Next, we headed toward the vendor’s hall, a giant, multi-level market full of nerdy things.  The space was packed, so full of costumed con-goers that we could barely move. We passed by booth after booth of interesting goods. There was a table of swords where a man sliced up a business card for demonstration, numerous art booths, packed bookcases full of comics and manga, Star Wars and Spiderman shirts hung from floor to ceiling, and famous comic book illustrators signing autographs. Apparently Stan Lee was around somewhere, though we never saw him. 

I had a great time looking through the vendor’s hall, and now we were off to the cosplay contest, a competition where people could get their costume judged and ranked. I couldn’t wait to see all the cool costumes.

We spent forty minutes trying to locate it and thirty in line before finding out it was full, and we couldn’t get in.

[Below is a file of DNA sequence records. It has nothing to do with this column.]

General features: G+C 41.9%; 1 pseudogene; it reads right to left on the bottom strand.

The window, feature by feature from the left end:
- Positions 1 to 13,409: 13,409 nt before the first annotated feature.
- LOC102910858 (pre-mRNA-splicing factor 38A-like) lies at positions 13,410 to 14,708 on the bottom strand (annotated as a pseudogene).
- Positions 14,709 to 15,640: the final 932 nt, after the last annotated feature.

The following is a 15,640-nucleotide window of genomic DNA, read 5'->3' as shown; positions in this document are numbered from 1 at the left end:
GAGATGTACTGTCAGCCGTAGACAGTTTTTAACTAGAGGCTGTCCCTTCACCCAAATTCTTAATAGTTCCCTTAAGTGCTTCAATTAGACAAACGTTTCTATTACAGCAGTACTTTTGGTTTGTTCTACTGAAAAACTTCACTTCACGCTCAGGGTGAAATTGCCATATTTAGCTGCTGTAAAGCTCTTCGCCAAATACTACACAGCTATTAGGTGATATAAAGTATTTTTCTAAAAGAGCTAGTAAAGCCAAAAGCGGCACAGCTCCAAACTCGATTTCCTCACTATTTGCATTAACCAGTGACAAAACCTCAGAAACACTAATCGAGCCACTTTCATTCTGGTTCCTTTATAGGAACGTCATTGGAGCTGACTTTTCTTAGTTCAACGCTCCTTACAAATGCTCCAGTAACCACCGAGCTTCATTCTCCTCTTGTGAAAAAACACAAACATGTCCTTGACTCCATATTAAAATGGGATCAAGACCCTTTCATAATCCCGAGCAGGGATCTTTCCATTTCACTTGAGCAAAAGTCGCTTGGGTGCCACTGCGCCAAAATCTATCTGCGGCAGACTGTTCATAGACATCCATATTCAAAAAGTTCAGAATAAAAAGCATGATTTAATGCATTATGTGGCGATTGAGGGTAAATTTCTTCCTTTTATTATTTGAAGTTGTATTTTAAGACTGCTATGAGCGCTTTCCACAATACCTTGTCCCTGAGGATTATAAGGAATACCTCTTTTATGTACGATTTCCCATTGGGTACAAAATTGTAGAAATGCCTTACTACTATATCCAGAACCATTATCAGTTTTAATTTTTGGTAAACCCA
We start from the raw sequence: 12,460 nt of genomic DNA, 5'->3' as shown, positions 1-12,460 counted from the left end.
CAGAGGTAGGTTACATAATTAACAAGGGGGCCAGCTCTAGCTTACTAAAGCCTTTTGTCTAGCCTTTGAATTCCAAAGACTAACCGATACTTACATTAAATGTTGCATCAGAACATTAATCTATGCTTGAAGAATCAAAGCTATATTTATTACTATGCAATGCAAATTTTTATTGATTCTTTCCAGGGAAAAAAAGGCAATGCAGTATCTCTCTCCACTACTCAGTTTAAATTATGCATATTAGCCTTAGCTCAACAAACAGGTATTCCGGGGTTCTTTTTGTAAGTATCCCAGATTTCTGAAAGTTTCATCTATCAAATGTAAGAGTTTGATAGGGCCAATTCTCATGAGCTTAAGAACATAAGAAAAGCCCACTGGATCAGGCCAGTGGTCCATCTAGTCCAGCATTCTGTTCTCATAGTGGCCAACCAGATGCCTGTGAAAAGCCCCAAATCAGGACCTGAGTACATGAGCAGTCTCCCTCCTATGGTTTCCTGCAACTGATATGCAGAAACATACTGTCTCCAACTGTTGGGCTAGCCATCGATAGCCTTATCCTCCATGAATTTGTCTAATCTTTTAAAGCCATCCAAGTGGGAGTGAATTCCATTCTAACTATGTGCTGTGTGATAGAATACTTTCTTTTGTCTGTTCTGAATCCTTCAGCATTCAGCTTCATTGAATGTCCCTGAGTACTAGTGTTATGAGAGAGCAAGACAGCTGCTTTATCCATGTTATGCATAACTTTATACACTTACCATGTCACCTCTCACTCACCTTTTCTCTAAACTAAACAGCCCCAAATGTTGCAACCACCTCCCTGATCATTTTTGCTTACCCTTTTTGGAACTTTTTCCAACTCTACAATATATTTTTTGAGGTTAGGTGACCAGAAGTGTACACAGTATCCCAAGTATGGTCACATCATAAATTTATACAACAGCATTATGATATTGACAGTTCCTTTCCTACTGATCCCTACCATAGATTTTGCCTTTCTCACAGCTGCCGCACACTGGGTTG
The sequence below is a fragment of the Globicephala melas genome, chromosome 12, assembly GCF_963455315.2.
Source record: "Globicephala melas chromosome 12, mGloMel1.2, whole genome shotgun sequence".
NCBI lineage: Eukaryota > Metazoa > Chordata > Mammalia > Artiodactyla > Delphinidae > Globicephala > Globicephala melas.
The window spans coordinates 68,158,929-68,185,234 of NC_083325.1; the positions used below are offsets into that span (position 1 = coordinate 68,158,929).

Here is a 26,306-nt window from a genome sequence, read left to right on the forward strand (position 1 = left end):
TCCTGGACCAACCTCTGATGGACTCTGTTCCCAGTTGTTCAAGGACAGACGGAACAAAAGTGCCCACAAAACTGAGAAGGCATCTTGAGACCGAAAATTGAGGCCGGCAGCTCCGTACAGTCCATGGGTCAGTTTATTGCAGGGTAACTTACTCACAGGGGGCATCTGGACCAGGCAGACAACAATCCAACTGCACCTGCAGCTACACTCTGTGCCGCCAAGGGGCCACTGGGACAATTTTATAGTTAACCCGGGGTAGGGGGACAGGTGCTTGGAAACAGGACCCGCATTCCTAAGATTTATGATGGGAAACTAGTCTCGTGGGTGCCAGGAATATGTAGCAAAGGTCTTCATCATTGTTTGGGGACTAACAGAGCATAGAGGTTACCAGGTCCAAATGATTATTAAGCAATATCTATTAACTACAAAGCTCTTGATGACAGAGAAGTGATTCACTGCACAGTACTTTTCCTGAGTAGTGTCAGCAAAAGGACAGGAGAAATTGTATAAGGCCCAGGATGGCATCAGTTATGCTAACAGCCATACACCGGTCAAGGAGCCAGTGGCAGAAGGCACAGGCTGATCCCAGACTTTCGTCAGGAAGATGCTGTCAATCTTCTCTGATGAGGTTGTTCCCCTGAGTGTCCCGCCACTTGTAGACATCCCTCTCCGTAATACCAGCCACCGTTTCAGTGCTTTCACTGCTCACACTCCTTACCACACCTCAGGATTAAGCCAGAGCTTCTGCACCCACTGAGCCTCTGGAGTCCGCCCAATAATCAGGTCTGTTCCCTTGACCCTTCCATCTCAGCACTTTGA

We collapsed on a couch in the hotel lobby, our feet too tired to keep walking and our costumes a mess. I took off my wig to find it in a rat’s nest tangle. When I tried to brush it out, the hair kept shedding, and the knots were too tight to remove. I felt rotten. My wig was tangled beyond repair, my eye still itched from the contact, my feet hurt terribly from the uncomfortable costume shoes, and it felt like we hadn’t done anything productive all day. I shoved the wig in my bag and headed to the vendor’s hall for a new one; without a wig, I couldn’t cosplay tomorrow.

I was a girl on a mission. I looked at a couple booths before choosing my wig, which the salesman assured me was double-wefted (double the hair) and made of some fancy Japanese fiber. Good enough for me. Before leaving to meet up with everyone, I wandered around a little more, and found a booth selling phone cases. I snatched the last available Rick and Morty case just as the hall was closing.

After dinner came the Steven Universe sing-along. I have been a fan of the Cartoon Network show for years now, and was excited to sing its catchy songs with other fans.The seats were full, but we stood in the back until the crowd thinned and we could grab seats. Eliza and I sang along to the ukulele and violin-laden music so loudly our voices went hoarse, and then we trudged back to the car to find our Airbnb for some much needed rest.